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Clear Creek

Partnering for Protection


Clear Creek is the only tributary to the main stem of the Carson River that flows year round, making its water very important for the entire Carson watershed.

The highlights of The Nature Conservancy's work at Clear Creek include:

  • Permanently protecting 853 acres of some of the most ecologically rich and scenic stretches along Clear Creek–via conservation easement with partners Clear Creek Tahoe–on the eastern slope of the Sierra Nevada's Carson. 
  • Organizing hundreds of volunteers, with the Carson Valley Trails Association and many local businesses, who donated thousands of hours to build the 10.5 mile Clear Creek Trail, which takes visitors through a portion of the protected area. Go for a hike on the Clear Creek Trail >
  • Partnering with federal, state and local agencies, as well as a private landowner, on a forest restoration project designed to reduce the risk of catastrophic fires in the forest surrounding Clear Creek, which helps protect water supplies for people and enhance wildlife habitat near Carson City.

The upper Clear Creek watershed area supports:

  • 70+ mammal species
  • 170+ bird species
  • 20+ reptile and amphibian species

Important habitats found at Clear Creek include:

  • Alder and willow riparian
  • Montane meadow
  • Jeffrey pine forest
  • Bitterbrush and sagebrush scrub
How does the Conservation Easement work?

Clear Creek Tahoe donated the conservation easement on the 853-acre parcel in the Clear Creek watershed to The Nature Conservancy, ensuring that the land remains natural open space in perpetuity.

The easement safeguards a large swath of land around the creek that will help the water remain pristine and clean. The easement parcels combine with neighboring Forest Service and Washoe Tribal land to provide a large, intact corridor of habitat that is particularly important as winter range for the area's declining mule deer population (see map).

A conservation easement is a voluntary, legally binding agreement that limits certain types of uses or prevents development from taking place on a piece of property now and in the future, while protecting the property’s ecological values.

“We are honored to have The Nature Conservancy as our conservation partner,” said Jim Taylor, Managing Partner of Clear Creek Tahoe. “We hope that this project and the work we have done to include protected open space can become a model for how to balance development and caring for the environment in other projects in the future.”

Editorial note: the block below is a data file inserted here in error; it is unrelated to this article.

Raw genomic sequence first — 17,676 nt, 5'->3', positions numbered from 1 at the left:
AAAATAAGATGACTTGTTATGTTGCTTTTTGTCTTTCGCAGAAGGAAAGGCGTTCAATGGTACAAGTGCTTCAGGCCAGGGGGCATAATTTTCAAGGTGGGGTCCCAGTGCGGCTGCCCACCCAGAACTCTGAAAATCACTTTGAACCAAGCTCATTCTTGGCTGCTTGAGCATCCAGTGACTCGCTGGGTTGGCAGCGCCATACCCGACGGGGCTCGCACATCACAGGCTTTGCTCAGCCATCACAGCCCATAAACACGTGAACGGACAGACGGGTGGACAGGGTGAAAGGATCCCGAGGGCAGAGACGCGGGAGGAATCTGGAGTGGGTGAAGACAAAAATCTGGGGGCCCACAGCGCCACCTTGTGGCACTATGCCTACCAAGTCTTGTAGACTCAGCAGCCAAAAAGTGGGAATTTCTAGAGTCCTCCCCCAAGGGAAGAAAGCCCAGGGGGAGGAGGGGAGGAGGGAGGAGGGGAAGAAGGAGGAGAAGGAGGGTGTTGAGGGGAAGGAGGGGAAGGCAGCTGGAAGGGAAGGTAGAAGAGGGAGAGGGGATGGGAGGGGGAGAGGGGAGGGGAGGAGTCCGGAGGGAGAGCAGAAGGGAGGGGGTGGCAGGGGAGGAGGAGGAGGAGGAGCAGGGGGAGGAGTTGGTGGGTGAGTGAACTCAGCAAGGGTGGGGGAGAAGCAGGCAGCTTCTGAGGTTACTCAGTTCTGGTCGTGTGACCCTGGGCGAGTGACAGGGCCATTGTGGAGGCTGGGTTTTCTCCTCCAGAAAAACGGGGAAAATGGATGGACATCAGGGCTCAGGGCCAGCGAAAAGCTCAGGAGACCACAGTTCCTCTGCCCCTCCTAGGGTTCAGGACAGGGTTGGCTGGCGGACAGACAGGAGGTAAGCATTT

The conservation easement is adjacent to a project by Clear Creek Tahoe that includes a planned community and golf course, and is just one of the elements helping make the project more environmentally friendly. “I was expecting to see a sea of bright green when I arrived–golf courses and other artificial things, but you can’t even see the golf course from here ... this is beautiful and natural,” said Margie Evans, Clear Creek Watershed Council Coordinator, of the scenic ridgelines and open meadow protected by the easement.

Protecting important pieces of the Clear Creek watershed involves a diverse group of partners, including Washoe Tribe of Nevada and California, Carson City and Douglas County, US Forest Service Carson Ranger District, Carson River Coalition and Clear Creek Watershed Council.

“We owe this great success and the protection of a crucial piece of the Clear Creek and Carson River watersheds to the work of many dedicated partners, as well as the citizens of Carson City and Douglas County who worked to see a portion of this landscape conserved,” said Kathryn Landreth, the Conservancy's former Nevada director.

Clear Creek Trail

Hikers can enjoy the natural beauty along the southern and western portions of the easement area thanks to several miles of trails (see map) in the Clear Creek designed and constructed in partnership with the Carson Valley Trails AssociationThe new trails are now open to the public.

Restoring area forests
Forested mountains serve as nature’s water storage and filtering facilities. Frequent, high-severity wildfires and subsequent post-fire flooding increasingly threaten water that serves Carson City and surrounding areas. To combat the risk of catastrophic wildfire, we're working with partners to restore forest health surrounding Clear Creek, including thinning trees on at least 800 acres. 
 
In addition to lowering the risk of large fires, the project is expected to improve habitat for wildlife. And, a healthier forest also improves water quality.
 
“Thinning our forests make them healthier and more resilient to climate change and drought," says Duane Petite, the Conservancy’s Carson River program director. “We’re excited to collaborate on a project that benefits both people and nature.”
   
The project is the result of many months of collaboration by 15 federal, state and local agencies, including the Nevada Division of Forestry, which helped to identify the most at-risk areas in western Nevada.

 

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